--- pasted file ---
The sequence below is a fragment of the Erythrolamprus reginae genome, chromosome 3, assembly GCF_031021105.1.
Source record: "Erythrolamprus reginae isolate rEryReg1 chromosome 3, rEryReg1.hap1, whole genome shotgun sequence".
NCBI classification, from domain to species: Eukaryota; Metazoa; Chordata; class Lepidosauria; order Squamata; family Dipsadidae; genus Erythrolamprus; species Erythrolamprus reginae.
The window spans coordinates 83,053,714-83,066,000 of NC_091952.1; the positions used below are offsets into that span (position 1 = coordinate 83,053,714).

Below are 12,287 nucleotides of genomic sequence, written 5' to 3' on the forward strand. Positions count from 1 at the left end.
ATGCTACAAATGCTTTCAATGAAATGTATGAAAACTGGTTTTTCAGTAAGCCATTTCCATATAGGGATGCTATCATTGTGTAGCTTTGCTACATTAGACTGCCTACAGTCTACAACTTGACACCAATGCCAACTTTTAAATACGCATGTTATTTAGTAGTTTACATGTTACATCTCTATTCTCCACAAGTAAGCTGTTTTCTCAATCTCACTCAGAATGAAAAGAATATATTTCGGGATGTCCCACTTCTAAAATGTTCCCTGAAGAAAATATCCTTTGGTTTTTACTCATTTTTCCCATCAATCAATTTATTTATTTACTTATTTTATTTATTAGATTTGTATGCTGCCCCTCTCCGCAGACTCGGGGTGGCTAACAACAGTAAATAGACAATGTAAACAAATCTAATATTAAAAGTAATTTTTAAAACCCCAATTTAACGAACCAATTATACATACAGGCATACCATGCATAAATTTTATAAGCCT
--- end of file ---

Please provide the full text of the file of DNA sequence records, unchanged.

The sequence below is a fragment of the Erythrolamprus reginae genome, chromosome 3, assembly GCF_031021105.1.
Source record: "Erythrolamprus reginae isolate rEryReg1 chromosome 3, rEryReg1.hap1, whole genome shotgun sequence".
NCBI classification, from domain to species: Eukaryota; Metazoa; Chordata; class Lepidosauria; order Squamata; family Dipsadidae; genus Erythrolamprus; species Erythrolamprus reginae.
The window spans coordinates 83,053,714-83,066,000 of NC_091952.1; the positions used below are offsets into that span (position 1 = coordinate 83,053,714).

Below are 12,287 nucleotides of genomic sequence, written 5' to 3' on the forward strand. Positions count from 1 at the left end.
ATGCTACAAATGCTTTCAATGAAATGTATGAAAACTGGTTTTTCAGTAAGCCATTTCCATATAGGGATGCTATCATTGTGTAGCTTTGCTACATTAGACTGCCTACAGTCTACAACTTGACACCAATGCCAACTTTTAAATACGCATGTTATTTAGTAGTTTACATGTTACATCTCTATTCTCCACAAGTAAGCTGTTTTCTCAATCTCACTCAGAATGAAAAGAATATATTTCGGGATGTCCCACTTCTAAAATGTTCCCTGAAGAAAATATCCTTTGGTTTTTACTCATTTTTCCCATCAATCAATTTATTTATTTACTTATTTTATTTATTAGATTTGTATGCTGCCCCTCTCCGCAGACTCGGGGTGGCTAACAACAGTAAATAGACAATGTAAACAAATCTAATATTAAAAGTAATTTTTAAAACCCCAATTTAACGAACCAATTATACATACAGGCATACCATGCATAAATTTTATAAGCCT